A recent research, published in the European Respiratory Journal, finds that sleep apnea, a common disorder that interferes with the breathing while sleeping, is connected to the changes in brain structure similar to changes seen in early dementia.
For the study, 83 participants were involved with the age from 51 to 88. They reported memory and mood problems to their doctors. None of them was diagnosed with obstructive sleep apnea (OSA) They underwent memory tests and MRI brain scans.
Having analyzed the received data, the scientists concluded that a low level of oxygen in blood during sleep was associated with the loss of thickness of the right and left temporal lobes of the brain. These brain structures play important role in memory processes and proved to be changed in dementia.
More information about Sleep Apnea and its symptoms you may find here.
According to the findings of a new study from Queen’s University Belfast, narcissistic teens may show better results at school.
For the study, a lead researcher Kostas Papageorgiou and his colleagues recruited 340 teenage students from different high schools in Milan, Italy. Having assessed the received data, the scientists concluded that teens with higher levels of subclinical narcissism tend to be more mentally tough what leads to better performance at school.
Lead researchers Kostas Papageorgiou, a lecturer in developmental psychopathology at Queen’s University Belfast in the United Kingdom, says: “People who score high on subclinical narcissism may be at an advantage because their heightened sense of self-worth may mean they are motivated, assertive, and successful in certain contexts.”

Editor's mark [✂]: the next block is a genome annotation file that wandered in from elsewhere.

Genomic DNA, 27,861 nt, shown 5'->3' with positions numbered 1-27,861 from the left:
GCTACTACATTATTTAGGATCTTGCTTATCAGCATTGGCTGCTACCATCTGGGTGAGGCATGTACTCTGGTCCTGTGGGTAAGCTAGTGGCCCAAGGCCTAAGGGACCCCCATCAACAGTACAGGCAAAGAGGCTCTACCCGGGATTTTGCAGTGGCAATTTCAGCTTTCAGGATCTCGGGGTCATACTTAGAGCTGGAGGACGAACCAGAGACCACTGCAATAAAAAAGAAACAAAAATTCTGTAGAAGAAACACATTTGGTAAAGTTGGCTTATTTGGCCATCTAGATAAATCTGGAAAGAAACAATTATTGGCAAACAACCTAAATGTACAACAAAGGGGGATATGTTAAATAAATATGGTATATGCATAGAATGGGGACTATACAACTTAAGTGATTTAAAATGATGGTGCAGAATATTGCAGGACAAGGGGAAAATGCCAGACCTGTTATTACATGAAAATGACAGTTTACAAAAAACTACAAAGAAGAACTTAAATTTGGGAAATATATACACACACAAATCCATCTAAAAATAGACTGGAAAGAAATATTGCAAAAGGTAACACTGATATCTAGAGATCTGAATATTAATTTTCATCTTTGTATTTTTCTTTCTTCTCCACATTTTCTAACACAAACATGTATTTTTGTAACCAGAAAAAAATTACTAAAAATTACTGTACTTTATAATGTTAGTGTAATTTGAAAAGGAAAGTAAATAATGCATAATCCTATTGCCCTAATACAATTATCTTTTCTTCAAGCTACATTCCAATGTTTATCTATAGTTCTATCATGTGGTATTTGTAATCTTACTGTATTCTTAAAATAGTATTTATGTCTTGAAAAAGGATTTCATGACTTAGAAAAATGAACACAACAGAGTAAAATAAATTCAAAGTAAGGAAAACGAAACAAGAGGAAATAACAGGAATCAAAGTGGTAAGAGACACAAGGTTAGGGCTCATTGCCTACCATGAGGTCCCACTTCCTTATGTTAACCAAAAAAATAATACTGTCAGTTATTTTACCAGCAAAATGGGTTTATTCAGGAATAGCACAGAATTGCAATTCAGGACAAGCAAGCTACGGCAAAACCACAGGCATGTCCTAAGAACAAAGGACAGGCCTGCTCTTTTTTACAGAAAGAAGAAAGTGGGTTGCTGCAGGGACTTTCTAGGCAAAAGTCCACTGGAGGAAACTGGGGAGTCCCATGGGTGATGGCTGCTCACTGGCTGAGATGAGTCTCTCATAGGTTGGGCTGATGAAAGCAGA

A new study from the Netherlands finds that smoking and diabetes are linked to the calcium buildup in the hippocampus, a part of the brain which is important for memory.
Within the tasks of the study, a team of scientists examined the multiplanar brain CT scans of approximately 2,000 people who attended a hospital memory clinic in the Netherlands between 2009 and 2015. The patients’ average age was 78, ranging from 45 to 96 years.
Having analyzed the received CT scans, the researchers concluded that 19% of the study participants had calcification in the hippocampus. Also, the older age, smoking, and diabetes were associated with the higher level of calcifications in the brain.
Lead study author Dr. Esther J. M. de Brouwer, from the Department of Geriatrics at the University Medical Center in Utrecht, says: “It is […] likely that smoking and diabetes are risk factors for hippocampal calcifications.”
Women are more vulnerable to strokes than men due to hormones. Nicole Weinberg, M.D., a cardiologist from Providence Saint John’s Health Center in California explains: “Higher hormone levels, particularly estrogen, compromise the integrity of blood vessels. They affect how the vessels stretch and contract, which can make them more vulnerable to arterial dissection [tears] and blood clots.”
Women taking birth control pills, illegal drugs or those who are smoking or pregnant are even at higher risk of a stroke. Stroke symptoms in younger women may differ from the stroke symptoms in older women or men. Here is the list of all stroke symptoms — those, common to all, and those that are only typical for younger women:
Your face looks really off.
Feeling clumsy and weak.
It’s hard to speak.
Dizziness and nausea.
A really strong headache.
Persistent incurable hiccups.
Sudden, drastic, unexplained changes in your personality or mental state.
A new study from the University of Cambridge in the United Kingdom finds that brain cholesterol is associated with the developing of Alzheimer’s disease.
With the help of in vitro modeling in the laboratory, the scientists were able to see that cholesterol sped up the aggregation of amyloid beta molecules by 20. At the present moment, the build-up of amyloid beta proteins is believed to be crucial in developing the Alzheimer’s disease.
Lead researcher Michele Vendruscolo says: “The question for us now is not how to eliminate cholesterol from the brain, but about how to control cholesterol’s role in Alzheimer’s disease through the regulation of its interaction with amyloid beta.”